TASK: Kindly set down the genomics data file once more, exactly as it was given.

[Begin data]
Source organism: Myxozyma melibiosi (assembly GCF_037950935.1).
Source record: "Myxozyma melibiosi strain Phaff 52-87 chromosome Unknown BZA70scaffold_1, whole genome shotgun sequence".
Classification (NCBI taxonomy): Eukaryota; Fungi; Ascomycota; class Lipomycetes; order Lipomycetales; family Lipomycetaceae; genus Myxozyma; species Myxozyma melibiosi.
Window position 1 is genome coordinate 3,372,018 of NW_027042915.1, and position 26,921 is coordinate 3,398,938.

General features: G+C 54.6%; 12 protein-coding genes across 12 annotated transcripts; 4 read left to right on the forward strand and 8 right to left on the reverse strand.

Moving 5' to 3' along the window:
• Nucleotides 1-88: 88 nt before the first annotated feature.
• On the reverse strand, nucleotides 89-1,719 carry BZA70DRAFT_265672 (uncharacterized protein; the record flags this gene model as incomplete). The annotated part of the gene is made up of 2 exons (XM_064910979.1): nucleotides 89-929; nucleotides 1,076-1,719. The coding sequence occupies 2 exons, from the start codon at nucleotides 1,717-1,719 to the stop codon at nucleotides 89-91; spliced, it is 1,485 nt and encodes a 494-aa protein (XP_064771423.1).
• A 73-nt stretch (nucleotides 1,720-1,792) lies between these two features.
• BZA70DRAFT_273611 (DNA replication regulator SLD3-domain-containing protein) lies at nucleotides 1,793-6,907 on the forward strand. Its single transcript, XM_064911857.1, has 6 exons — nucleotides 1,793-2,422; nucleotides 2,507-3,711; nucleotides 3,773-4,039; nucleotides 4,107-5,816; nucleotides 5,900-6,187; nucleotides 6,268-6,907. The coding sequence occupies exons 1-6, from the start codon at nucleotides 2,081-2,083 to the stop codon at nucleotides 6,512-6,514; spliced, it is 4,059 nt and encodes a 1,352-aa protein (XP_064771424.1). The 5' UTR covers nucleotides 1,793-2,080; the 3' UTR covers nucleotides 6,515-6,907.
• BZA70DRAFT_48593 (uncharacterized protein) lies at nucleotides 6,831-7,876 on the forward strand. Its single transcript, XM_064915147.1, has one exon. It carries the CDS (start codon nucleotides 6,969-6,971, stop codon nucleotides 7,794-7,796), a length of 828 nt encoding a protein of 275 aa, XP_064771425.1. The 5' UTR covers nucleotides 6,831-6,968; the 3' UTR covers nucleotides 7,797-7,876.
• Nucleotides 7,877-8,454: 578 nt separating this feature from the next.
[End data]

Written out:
Source organism: Myxozyma melibiosi (assembly GCF_037950935.1).
Source record: "Myxozyma melibiosi strain Phaff 52-87 chromosome Unknown BZA70scaffold_1, whole genome shotgun sequence".
Classification (NCBI taxonomy): Eukaryota; Fungi; Ascomycota; class Lipomycetes; order Lipomycetales; family Lipomycetaceae; genus Myxozyma; species Myxozyma melibiosi.
Window position 1 is genome coordinate 3,372,018 of NW_027042915.1, and position 26,921 is coordinate 3,398,938.

General features: G+C 54.6%; 12 protein-coding genes across 12 annotated transcripts; 4 read left to right on the forward strand and 8 right to left on the reverse strand.

Moving 5' to 3' along the window:
• Nucleotides 1-88: 88 nt before the first annotated feature.
• On the reverse strand, nucleotides 89-1,719 carry BZA70DRAFT_265672 (uncharacterized protein; the record flags this gene model as incomplete). The annotated part of the gene is made up of 2 exons (XM_064910979.1): nucleotides 89-929; nucleotides 1,076-1,719. The coding sequence occupies 2 exons, from the start codon at nucleotides 1,717-1,719 to the stop codon at nucleotides 89-91; spliced, it is 1,485 nt and encodes a 494-aa protein (XP_064771423.1).
• A 73-nt stretch (nucleotides 1,720-1,792) lies between these two features.
• BZA70DRAFT_273611 (DNA replication regulator SLD3-domain-containing protein) lies at nucleotides 1,793-6,907 on the forward strand. Its single transcript, XM_064911857.1, has 6 exons — nucleotides 1,793-2,422; nucleotides 2,507-3,711; nucleotides 3,773-4,039; nucleotides 4,107-5,816; nucleotides 5,900-6,187; nucleotides 6,268-6,907. The coding sequence occupies exons 1-6, from the start codon at nucleotides 2,081-2,083 to the stop codon at nucleotides 6,512-6,514; spliced, it is 4,059 nt and encodes a 1,352-aa protein (XP_064771424.1). The 5' UTR covers nucleotides 1,793-2,080; the 3' UTR covers nucleotides 6,515-6,907.
• BZA70DRAFT_48593 (uncharacterized protein) lies at nucleotides 6,831-7,876 on the forward strand. Its single transcript, XM_064915147.1, has one exon. It carries the CDS (start codon nucleotides 6,969-6,971, stop codon nucleotides 7,794-7,796), a length of 828 nt encoding a protein of 275 aa, XP_064771425.1. The 5' UTR covers nucleotides 6,831-6,968; the 3' UTR covers nucleotides 7,797-7,876.
• Nucleotides 7,877-8,454: 578 nt separating this feature from the next.